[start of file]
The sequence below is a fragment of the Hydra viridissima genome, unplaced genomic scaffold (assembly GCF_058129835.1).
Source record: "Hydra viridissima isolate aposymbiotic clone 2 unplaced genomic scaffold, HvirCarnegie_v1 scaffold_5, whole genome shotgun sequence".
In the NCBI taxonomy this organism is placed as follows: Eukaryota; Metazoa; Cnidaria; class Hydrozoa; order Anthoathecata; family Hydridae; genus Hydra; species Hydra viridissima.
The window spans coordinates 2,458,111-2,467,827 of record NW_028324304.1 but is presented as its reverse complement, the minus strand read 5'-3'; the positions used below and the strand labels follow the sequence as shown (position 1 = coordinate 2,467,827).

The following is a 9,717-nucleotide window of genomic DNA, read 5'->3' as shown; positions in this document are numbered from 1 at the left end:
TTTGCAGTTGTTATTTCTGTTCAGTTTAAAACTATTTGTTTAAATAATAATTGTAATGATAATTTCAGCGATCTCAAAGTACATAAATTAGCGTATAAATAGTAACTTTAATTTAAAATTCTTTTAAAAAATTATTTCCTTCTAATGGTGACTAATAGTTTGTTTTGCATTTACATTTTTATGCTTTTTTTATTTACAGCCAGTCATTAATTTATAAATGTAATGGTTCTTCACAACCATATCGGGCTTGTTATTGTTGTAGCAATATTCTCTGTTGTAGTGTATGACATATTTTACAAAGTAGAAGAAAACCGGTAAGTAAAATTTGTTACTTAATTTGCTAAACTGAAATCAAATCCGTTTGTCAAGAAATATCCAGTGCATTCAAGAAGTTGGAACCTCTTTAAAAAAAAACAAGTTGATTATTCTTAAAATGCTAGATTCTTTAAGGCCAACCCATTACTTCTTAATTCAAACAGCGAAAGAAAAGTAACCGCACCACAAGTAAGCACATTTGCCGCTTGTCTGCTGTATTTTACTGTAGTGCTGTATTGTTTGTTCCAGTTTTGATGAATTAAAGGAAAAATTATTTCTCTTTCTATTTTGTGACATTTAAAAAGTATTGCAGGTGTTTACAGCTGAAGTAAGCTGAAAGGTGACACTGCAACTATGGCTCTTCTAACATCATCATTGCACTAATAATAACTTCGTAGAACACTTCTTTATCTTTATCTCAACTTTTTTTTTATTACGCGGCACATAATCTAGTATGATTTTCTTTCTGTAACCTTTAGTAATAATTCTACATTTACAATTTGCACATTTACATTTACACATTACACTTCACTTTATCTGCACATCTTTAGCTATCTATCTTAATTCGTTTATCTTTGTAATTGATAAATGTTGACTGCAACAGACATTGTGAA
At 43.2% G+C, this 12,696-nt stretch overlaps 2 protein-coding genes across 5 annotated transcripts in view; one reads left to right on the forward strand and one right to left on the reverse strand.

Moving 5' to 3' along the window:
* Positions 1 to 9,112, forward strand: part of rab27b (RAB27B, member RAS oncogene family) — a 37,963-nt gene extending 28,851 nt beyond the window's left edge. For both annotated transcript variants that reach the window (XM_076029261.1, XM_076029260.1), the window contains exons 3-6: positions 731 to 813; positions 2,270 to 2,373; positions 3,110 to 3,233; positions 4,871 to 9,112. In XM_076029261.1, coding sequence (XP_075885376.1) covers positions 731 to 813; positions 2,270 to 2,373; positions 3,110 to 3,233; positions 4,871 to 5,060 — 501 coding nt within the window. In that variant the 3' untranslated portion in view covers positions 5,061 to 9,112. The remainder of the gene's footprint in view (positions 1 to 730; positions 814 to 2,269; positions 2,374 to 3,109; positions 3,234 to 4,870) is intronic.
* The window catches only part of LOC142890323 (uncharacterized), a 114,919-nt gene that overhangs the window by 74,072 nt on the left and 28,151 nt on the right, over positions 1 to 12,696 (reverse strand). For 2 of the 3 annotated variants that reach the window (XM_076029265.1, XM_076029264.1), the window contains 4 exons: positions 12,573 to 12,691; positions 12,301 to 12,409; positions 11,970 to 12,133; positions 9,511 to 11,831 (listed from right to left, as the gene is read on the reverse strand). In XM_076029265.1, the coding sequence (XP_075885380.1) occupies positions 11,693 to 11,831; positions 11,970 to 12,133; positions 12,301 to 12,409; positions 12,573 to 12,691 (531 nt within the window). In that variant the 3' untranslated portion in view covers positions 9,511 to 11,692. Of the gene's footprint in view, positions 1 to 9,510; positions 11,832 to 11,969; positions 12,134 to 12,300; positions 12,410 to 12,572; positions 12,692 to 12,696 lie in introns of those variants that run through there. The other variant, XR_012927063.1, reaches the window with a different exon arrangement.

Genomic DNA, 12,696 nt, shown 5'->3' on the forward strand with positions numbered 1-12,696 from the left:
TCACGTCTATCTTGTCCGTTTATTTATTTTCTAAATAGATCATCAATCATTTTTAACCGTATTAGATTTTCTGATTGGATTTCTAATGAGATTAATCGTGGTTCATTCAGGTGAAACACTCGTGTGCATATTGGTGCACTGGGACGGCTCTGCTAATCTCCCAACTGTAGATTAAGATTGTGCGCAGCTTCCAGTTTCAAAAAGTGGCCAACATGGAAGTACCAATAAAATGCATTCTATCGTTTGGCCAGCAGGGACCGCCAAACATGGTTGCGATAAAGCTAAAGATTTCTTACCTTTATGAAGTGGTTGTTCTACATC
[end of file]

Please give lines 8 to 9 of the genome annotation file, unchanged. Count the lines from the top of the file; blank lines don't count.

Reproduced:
Moving 5' to 3' along the window:
* Positions 1 to 9,112, forward strand: part of rab27b (RAB27B, member RAS oncogene family) — a 37,963-nt gene extending 28,851 nt beyond the window's left edge. For both annotated transcript variants that reach the window (XM_076029261.1, XM_076029260.1), the window contains exons 3-6: positions 731 to 813; positions 2,270 to 2,373; positions 3,110 to 3,233; positions 4,871 to 9,112. In XM_076029261.1, coding sequence (XP_075885376.1) covers positions 731 to 813; positions 2,270 to 2,373; positions 3,110 to 3,233; positions 4,871 to 5,060 — 501 coding nt within the window. In that variant the 3' untranslated portion in view covers positions 5,061 to 9,112. The remainder of the gene's footprint in view (positions 1 to 730; positions 814 to 2,269; positions 2,374 to 3,109; positions 3,234 to 4,870) is intronic.